HomeGroupsTalkZeitgeist
This site uses cookies to deliver our services, improve performance, for analytics, and (if not signed in) for advertising. By using LibraryThing you acknowledge that you have read and understand our Terms of Service and Privacy Policy. Your use of the site and services is subject to these policies and terms.
Hide this

Results from Google Books

Click on a thumbnail to go to Google Books.

Command at Sea: Naval Command and Control…
Loading...

Command at Sea: Naval Command and Control since the Sixteenth Century

by Michael A. Palmer

MembersReviewsPopularityAverage ratingMentions
301571,564 (3.88)1
"In this grand history of naval warfare, Michael Palmer observes five centuries of dramatic encounters under sail and steam. From reliance on signal flags in the seventeenth century to satellite communications in the twenty-first, admirals looked to the next advance in technology as the one that would allow them to control their forces. But while abilities to communicate improved, Palmer shows, other technologies simultaneously shrank admirals' windows of decision. As a result, naval commanders have never had sufficient means or time to direct subordinates in battle."--BOOK JACKET.… (more)

None.

None
Loading...

Sign up for LibraryThing to find out whether you'll like this book.

No current Talk conversations about this book.

» See also 1 mention

This survey of naval command and control in the modern age is at its best when the author is writing about the efforts to impose order on the barely-controlled chaos of squadrons of sailing ships engaged in line of battle tactics. Palmer finds that the difficulties of achieving decisive result were not so much a factor of line-of-battle tactics per se, or of the dead hand of various attempts to promulgate a set of battle instructions, but between commanders wedded to command schemes based on centralized signals and those commanders prepared to delegate authority to lieutenants versed in commander’s expectations and backed up by a good foundation of training.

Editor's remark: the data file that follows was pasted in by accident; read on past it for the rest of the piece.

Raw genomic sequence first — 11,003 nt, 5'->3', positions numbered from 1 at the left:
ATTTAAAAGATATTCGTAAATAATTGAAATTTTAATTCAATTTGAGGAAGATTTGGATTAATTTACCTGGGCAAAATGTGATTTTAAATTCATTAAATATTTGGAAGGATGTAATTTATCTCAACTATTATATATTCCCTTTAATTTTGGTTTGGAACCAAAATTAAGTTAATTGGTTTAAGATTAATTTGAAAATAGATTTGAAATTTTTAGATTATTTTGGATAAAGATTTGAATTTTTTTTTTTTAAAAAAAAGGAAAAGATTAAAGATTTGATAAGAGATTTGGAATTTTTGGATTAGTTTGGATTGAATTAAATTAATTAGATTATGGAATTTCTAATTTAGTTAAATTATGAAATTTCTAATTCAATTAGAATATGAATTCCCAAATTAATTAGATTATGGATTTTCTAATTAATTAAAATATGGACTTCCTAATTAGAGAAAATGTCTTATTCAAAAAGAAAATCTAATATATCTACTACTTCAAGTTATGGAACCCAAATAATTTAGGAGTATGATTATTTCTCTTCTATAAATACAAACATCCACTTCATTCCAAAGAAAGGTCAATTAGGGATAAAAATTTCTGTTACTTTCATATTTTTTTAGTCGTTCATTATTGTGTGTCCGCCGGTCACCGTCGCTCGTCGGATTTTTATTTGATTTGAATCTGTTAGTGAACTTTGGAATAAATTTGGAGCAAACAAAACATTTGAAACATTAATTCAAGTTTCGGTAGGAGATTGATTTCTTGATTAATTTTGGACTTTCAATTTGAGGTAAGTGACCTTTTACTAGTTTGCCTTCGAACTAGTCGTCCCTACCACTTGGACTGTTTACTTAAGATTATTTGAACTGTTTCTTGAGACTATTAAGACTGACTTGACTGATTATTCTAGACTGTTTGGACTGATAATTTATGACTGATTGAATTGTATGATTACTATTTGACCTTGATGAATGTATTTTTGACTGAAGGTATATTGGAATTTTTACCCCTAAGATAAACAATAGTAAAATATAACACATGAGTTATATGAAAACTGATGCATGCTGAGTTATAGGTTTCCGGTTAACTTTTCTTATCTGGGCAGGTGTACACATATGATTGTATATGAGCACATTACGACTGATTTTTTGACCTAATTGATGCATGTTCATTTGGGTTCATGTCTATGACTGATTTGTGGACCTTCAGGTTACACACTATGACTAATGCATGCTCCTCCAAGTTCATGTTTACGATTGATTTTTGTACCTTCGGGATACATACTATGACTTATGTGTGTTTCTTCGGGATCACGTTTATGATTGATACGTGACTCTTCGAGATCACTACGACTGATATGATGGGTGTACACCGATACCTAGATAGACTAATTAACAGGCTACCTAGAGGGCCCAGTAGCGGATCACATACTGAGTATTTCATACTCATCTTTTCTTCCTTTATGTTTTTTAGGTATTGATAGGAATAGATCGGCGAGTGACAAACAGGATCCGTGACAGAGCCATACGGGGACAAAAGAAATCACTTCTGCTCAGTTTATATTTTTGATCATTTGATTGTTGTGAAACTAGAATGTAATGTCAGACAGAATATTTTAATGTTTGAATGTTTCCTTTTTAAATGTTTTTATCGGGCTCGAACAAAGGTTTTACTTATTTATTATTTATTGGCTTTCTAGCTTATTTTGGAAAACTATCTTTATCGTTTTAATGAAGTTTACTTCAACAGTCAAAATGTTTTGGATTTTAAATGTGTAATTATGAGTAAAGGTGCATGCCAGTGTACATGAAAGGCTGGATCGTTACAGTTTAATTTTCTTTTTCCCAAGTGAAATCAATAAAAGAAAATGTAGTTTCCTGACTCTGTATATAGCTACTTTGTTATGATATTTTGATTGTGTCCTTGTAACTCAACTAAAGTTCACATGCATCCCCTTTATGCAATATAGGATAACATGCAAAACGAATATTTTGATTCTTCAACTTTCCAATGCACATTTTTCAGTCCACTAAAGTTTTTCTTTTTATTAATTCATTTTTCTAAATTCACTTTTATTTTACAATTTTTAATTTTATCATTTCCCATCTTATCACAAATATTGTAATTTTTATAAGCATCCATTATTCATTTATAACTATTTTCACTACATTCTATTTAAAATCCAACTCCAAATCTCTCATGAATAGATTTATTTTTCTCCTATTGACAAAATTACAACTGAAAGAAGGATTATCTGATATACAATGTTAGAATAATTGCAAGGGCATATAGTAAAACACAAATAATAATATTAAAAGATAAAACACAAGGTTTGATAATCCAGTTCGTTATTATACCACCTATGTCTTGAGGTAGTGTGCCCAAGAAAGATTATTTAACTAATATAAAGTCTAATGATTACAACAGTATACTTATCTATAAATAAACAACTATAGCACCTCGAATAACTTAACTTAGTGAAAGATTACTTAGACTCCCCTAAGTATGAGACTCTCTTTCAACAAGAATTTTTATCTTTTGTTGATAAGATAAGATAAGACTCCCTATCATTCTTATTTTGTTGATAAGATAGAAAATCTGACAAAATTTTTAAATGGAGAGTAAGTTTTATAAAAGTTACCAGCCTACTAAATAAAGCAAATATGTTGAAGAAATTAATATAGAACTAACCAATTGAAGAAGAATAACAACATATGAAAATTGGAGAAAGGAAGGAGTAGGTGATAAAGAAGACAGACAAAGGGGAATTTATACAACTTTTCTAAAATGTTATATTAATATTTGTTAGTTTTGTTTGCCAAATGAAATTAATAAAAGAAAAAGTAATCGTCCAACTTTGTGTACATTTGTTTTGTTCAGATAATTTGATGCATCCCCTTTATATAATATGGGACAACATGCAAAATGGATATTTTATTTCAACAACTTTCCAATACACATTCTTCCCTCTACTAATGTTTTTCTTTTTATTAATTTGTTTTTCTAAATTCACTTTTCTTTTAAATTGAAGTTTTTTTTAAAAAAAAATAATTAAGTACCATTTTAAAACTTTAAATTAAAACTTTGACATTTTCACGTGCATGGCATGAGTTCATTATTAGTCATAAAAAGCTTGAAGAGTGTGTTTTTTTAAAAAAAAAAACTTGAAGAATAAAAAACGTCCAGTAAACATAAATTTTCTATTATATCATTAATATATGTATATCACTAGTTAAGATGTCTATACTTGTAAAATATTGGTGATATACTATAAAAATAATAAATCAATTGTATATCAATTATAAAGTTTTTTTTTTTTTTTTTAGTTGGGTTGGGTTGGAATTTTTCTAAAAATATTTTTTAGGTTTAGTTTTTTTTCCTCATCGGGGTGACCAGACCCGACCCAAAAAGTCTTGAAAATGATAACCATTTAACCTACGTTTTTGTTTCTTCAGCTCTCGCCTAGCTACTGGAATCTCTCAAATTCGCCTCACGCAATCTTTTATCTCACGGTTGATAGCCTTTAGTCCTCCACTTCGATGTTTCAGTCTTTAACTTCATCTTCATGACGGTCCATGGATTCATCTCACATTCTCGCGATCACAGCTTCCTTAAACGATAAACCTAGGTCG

Due to the relative paucity of battles in the age of mechanized warships Palmer has rather less to say once he exits the Age of Nelson, though he does complete his work by musing on the problematic nature of “joint” warfare in the modern age, and the efforts to further centralize command structures on the basis of burgeoning communications technology, whether or not they make sense.

As for who this book is meant for, if you’ve read extensively in the history of naval warfare you might find this study a bit redundant. It would make a fine assigned text for a class on the general history of war, or of naval warfare. ( )
  Shrike58 | Jul 15, 2010 |
no reviews | add a review
You must log in to edit Common Knowledge data.
For more help see the Common Knowledge help page.
Series (with order)
Canonical title
Original title
Alternative titles
Original publication date
People/Characters
Important places
Important events
Related movies
Awards and honors
Epigraph
Dedication
First words
Quotations
Last words
Disambiguation notice
Publisher's editors
Blurbers
Publisher series
Original language
Canonical DDC/MDS

No library descriptions found.

Book description
Haiku summary

Quick Links

Popular covers

Rating

Average: (3.88)
0.5
1
1.5
2
2.5
3 1
3.5
4 2
4.5 1
5

Is this you?

Become a LibraryThing Author.

 

About | Contact | Privacy/Terms | Help/FAQs | Blog | Store | APIs | TinyCat | Legacy Libraries | Early Reviewers | Common Knowledge | 142,613,889 books! | Top bar: Always visible